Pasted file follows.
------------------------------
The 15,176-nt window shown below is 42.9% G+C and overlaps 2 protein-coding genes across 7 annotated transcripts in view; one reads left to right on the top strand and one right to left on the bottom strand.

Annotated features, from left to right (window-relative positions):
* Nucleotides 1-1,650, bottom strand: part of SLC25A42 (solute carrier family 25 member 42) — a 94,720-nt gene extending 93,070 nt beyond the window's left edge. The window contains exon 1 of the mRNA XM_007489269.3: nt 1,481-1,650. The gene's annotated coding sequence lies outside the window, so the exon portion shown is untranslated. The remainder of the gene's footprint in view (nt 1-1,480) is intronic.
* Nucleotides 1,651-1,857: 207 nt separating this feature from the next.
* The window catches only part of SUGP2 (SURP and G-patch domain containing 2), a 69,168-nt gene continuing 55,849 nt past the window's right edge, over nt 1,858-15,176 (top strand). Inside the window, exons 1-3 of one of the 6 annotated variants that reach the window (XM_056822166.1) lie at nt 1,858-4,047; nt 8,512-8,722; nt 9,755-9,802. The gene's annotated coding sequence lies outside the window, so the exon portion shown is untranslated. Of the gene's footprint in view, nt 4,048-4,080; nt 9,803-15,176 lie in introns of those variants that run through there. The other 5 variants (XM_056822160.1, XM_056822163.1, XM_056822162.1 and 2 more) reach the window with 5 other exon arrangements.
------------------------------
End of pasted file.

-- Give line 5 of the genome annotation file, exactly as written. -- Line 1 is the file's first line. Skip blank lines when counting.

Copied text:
* The window catches only part of SUGP2 (SURP and G-patch domain containing 2), a 69,168-nt gene continuing 55,849 nt past the window's right edge, over nt 1,858-15,176 (top strand). Inside the window, exons 1-3 of one of the 6 annotated variants that reach the window (XM_056822166.1) lie at nt 1,858-4,047; nt 8,512-8,722; nt 9,755-9,802. The gene's annotated coding sequence lies outside the window, so the exon portion shown is untranslated. Of the gene's footprint in view, nt 4,048-4,080; nt 9,803-15,176 lie in introns of those variants that run through there. The other 5 variants (XM_056822160.1, XM_056822163.1, XM_056822162.1 and 2 more) reach the window with 5 other exon arrangements.